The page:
Научные контексты «звездного ужаса»: Комментарий к Андрею Белому
Fear of stars was frequently expressed at the end of the 19th and the beginning of the 20th century. It was rooted both in apocalyptic fears and in the rejection of modern cosmology current at that time. Besides, morbid fears, of great interest to the contemporary psychiatry, included the so-called “astraphobia”, fear of lightning, gradually re-interpreted as fear of stars, which contributed to the attention to the topic. All of these contexts have to be taken into account when commenting on Andrej Belyj’s “Sphynx” (1905) and “Second Symphony (Dramatical)” (1902).
Kant’s Critique of Pure Reason aims to determine boundaries of reason. Reason is a
faculty of the soul. But Kant does not deal explicitly with the question what a faculty of the soul itself may be. The dissertation construes Kant’s implicit notion of a mental faculty in relation to psychological debates in 17th and 18th century Germany. It can be shown that Kant agreed with Christian August Crusius in that faculties are real properties, an assumption that was denied by Christian Wolff. This poses a problem which is fundamental for understanding Kant’s project: How can we have knowledge of mental faculties at all? If knowledge of faculties was empirical for Kant, it would belong to psychology rather than to epistemology which, according to Kant, must not rely on empirical facts. In order to find out whether there can be knowledge a priori about mental faculties, the book provides a close reading of relevant passages from published texts and other sources (lecture transcripts, Reflexionen). The final result is negative: Kant has no conclusive argument for the real existence of mental faculties. Nevertheless, an awareness of Kant’s unwritten “metaphysics of the mental” is essential for understanding implicit premisses of Kant’s thought.
This is my short reply to Adonis Frangeskou’s response to my review of his book (2017). I offer a careful reading of the passage from Levinas quoted in Frangeskou’s response. I discuss the idea of God-in-me in connection with the issues of sensibility, vulnerability, and suffering. I argue that interpreting Levinas within the framework of the analytics of the sublime is crucially important for the catastrophic dimension of Levinas’ approach to subjectivity.
In Kant’s Critical corpus, Religion within the Limits of Reason Alone occupies a special – and not uncontroversial – place. Picking up on his concerns with God, religion and morality already present in nuce in the final sections of the Critique of Pure Reason, Kant outlines in this work an "enlightened" religious standpoint that does not go beyond the rational, but instead remains strictly within "the limits of reason alone". At stake here is not just the general possibility of such a standpoint within the Critical framework, but also the more specific (but no less important) questions about the structure and function of reason’s limits, about what it means to stay within them in the transition from knowledge to morality to religion, and finally, about how religion itself gets transformed if thematized from within these limits. Without pretending to exhaust these issues, in this paper I follow one important conceptual thread that runs from Kant’s accounts of immanence and ideality in the Critique of Pure Reason to the religious standpoint in the Religion within the Limits of Reason Alone and ties the aforementioned issues together. I argue that it is Kant’s concept of immanence that allows him to present morality and then religion as immanent "expansions" of reason’s autonomous plane, and to provide a novel (immanent) re-configuration of the traditional (transcendent) Christian religious standpoint. Furthermore, on Kant’s account, this rational religious standpoint both follows from and remains irreducible to secular morality. In this, I suggest in conclusion, Kant offers a logic or grammar of immanence that goes beyond the rigid religious-secular binary, which makes his account of an »enlightened« religion, as it were, "post-Enlightenment" in character.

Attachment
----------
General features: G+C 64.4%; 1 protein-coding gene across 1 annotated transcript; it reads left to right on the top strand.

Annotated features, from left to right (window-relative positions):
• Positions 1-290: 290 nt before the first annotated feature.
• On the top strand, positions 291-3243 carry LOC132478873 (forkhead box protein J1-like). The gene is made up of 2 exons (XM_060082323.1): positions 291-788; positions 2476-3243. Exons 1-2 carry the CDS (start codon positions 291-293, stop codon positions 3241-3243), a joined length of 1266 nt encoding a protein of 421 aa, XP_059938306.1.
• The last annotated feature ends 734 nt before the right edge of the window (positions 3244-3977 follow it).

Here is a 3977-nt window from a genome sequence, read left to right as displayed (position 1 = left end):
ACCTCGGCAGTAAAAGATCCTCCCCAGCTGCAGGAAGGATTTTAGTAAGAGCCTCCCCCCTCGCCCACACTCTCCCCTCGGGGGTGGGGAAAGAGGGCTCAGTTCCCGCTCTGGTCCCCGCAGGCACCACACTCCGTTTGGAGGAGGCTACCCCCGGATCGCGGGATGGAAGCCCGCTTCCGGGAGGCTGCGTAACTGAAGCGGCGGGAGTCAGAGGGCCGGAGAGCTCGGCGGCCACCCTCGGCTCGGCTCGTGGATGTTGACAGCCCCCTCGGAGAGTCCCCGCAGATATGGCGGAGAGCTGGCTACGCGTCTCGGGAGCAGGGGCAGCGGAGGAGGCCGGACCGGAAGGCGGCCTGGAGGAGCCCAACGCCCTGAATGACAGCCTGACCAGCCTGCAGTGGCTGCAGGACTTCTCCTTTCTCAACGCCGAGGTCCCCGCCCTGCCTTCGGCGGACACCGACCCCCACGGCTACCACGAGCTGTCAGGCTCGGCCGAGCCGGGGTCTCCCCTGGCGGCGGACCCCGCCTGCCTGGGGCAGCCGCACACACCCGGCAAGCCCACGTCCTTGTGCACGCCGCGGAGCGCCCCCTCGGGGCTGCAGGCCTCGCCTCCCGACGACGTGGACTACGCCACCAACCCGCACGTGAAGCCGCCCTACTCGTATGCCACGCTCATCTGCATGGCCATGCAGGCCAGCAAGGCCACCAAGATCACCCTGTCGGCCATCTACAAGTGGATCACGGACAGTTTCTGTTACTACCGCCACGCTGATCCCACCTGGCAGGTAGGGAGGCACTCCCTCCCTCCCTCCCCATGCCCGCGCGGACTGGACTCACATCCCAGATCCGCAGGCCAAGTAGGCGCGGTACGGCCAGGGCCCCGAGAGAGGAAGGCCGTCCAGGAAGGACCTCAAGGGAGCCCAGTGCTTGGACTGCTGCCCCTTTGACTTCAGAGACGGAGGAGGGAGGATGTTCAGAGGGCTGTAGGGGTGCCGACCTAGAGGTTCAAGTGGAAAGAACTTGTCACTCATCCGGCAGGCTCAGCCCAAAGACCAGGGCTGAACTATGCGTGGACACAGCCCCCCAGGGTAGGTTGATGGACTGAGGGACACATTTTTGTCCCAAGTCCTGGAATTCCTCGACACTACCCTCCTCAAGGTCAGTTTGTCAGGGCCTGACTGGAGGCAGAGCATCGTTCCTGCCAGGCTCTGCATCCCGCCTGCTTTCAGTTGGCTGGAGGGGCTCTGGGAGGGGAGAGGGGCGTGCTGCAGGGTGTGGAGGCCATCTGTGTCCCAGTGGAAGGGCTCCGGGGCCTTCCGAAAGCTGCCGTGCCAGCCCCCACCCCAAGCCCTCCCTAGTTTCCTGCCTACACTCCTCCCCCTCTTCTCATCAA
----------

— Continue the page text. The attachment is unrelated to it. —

A neat split-up of methods into qualitative and quantitative ‘boxes’ works with just a bunch of elementary and time-tested research devices. It would not easily apply such a division to multiplying cases of new designs for productive investigations. Often they are compound research capacities. A new and trendy ‘box’ termed mixed methods is ready at hand. However, compound structures are not just amalgamations. Their effectiveness rests on structural propensities and not on amassing of their initial components. Furthermore, steadily multiplying new research principles rest on neither quantity nor quality but on something transcending the quality – quantity dichotomy, e.g. Qualitative Comparative Analysis (QCA) or Lijphartian analysis of patterns of democratic rule. Methodological domains can diverge or converge. They can dispose of all ‘deceitful’ aberrations and shrink to a single ‘authentic’ set of algorithms (methodological monism or in its radical display methodological rigorism). They can also entangle alternative research capacities (methodological liberalism or pluralism). The authors would explicate their methodological stance as ‘democratic’. This is more than just a pompous political analogy. Modern democracy converges all sorts of rule to make them good enough for accountable and inclusive governance. Likewise, advanced methods of our age merge any kinds of exploratory faculties to make them good enough for valid and comprehensive investigation. Just as modern democratic practices and conventions have been emerging only recently, current multidisciplinary and transdisciplinary methods still evolve as trial aptitudes for making research far-reaching and reliable enough. Both modern democracy and transdisciplinary are more of a promise rather than long established paragons. The authors perceive the entire methodological realm as shaped into three overlapping but still very distinct major methodological domains – mathematical, morphological and semiotic organons of learning and research. They coalesce around fundamental and abiding principles. Their mundane and transient apparitions are grand methodological approaches and paradigms not say nothing about claims and technical devices of specific schools of thought and research. Mathematical organon integrates a relatively comprehensive domain. Morphological and semiotic ones only crudely amalgamate assortments of areas, branches and endeavors of research that are still at variance with each other. The task is to overcome residual discrepancies and to advance integrating principles of general or ‘pure’ semiotics (Morris) and morphology. The principles of organons derive from our basic sensoria and other primary cognitive abilities. Some originate in our sense of order, measure and quantity to produce mathematical organon. Others commence with our perception of forms, shapes and configurations to yield a would-be morphological organon. Further ones amplify our faculty to re-create and discover meanings in our intercourse with the world and each other to commence a budding semiotic organon. Immanuel Kant, Charles Sanders Pierce and other great minds provide guidelines for trichotomous structure of organons. It is tempting to proclaim analogy between the trichotomous structure of organons and current vague distinction of quantitative, qualitative and ‘mixed’ clusters of methods. One has to explore the analogy. Correlations between configurational comparative studies and morphology or between qualitative studies and semiotics are still problematic. Furthermore, it would be premature to expect a quick integration of entire domains of morphology or semiotics. It is pragmatic to work for integration of selected focal core areas. Possible options are reshaping of neo-institutional paradigms into morphological ones, integration of biological and linguistic morphologies as well as further advancement of biosemiotics and biopolitics.